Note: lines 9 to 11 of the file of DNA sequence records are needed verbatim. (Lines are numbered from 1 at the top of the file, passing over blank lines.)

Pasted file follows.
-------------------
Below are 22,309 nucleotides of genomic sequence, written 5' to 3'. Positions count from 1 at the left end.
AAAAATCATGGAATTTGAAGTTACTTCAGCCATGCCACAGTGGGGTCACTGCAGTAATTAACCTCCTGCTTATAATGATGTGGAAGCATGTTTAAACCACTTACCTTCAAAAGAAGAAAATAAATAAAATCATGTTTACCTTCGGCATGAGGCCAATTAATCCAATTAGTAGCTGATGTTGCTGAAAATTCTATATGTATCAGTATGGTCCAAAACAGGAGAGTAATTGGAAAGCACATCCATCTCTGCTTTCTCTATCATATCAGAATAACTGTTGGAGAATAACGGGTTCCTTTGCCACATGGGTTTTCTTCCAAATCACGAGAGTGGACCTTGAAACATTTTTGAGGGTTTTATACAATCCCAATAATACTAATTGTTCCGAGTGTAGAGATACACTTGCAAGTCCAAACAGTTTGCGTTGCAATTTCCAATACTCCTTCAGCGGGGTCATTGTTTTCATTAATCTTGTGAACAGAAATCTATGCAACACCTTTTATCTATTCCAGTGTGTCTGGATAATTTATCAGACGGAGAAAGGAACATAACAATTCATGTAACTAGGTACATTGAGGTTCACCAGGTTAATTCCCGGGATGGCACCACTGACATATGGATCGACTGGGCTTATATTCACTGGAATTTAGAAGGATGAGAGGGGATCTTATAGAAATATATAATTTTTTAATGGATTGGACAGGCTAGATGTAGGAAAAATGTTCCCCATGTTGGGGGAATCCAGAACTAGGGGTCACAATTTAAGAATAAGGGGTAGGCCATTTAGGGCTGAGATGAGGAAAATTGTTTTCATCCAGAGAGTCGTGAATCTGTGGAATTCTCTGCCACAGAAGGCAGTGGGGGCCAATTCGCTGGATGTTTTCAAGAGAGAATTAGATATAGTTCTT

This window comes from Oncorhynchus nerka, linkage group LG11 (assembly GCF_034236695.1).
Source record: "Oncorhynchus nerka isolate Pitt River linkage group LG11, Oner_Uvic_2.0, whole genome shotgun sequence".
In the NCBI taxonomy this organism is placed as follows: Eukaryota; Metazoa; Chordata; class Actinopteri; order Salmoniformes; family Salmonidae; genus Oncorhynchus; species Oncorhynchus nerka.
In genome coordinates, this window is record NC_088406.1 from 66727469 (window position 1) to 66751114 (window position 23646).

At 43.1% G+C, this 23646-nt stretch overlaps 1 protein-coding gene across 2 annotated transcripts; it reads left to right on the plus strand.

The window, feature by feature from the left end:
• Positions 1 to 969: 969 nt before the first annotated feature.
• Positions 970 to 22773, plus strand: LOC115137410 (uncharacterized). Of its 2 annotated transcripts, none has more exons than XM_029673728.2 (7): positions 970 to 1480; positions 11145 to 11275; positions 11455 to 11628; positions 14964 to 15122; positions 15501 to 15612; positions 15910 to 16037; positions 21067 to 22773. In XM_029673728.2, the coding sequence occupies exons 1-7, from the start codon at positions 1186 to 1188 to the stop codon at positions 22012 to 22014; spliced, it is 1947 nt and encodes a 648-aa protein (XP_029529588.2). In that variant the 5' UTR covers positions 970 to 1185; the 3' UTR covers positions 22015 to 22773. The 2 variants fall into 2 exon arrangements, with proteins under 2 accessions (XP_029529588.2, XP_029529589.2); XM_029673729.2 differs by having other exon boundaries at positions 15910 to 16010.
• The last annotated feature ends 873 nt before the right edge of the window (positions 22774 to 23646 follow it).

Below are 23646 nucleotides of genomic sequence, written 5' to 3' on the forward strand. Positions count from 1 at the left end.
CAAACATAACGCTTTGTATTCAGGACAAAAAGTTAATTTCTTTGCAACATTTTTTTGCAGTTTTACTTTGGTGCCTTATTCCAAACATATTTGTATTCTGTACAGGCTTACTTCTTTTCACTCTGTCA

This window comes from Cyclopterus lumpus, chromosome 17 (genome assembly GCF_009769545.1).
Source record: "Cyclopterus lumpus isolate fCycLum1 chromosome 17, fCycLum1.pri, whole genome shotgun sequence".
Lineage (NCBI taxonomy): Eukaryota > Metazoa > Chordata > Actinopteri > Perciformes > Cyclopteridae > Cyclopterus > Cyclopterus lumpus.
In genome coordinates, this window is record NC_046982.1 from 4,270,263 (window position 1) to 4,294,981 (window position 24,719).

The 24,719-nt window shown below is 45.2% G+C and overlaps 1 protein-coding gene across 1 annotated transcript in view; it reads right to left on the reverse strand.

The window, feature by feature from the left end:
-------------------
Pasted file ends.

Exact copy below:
• Positions 1 to 969: 969 nt before the first annotated feature.
• Positions 970 to 22773, plus strand: LOC115137410 (uncharacterized). Of its 2 annotated transcripts, none has more exons than XM_029673728.2 (7): positions 970 to 1480; positions 11145 to 11275; positions 11455 to 11628; positions 14964 to 15122; positions 15501 to 15612; positions 15910 to 16037; positions 21067 to 22773. In XM_029673728.2, the coding sequence occupies exons 1-7, from the start codon at positions 1186 to 1188 to the stop codon at positions 22012 to 22014; spliced, it is 1947 nt and encodes a 648-aa protein (XP_029529588.2). In that variant the 5' UTR covers positions 970 to 1185; the 3' UTR covers positions 22015 to 22773. The 2 variants fall into 2 exon arrangements, with proteins under 2 accessions (XP_029529588.2, XP_029529589.2); XM_029673729.2 differs by having other exon boundaries at positions 15910 to 16010.
• The last annotated feature ends 873 nt before the right edge of the window (positions 22774 to 23646 follow it).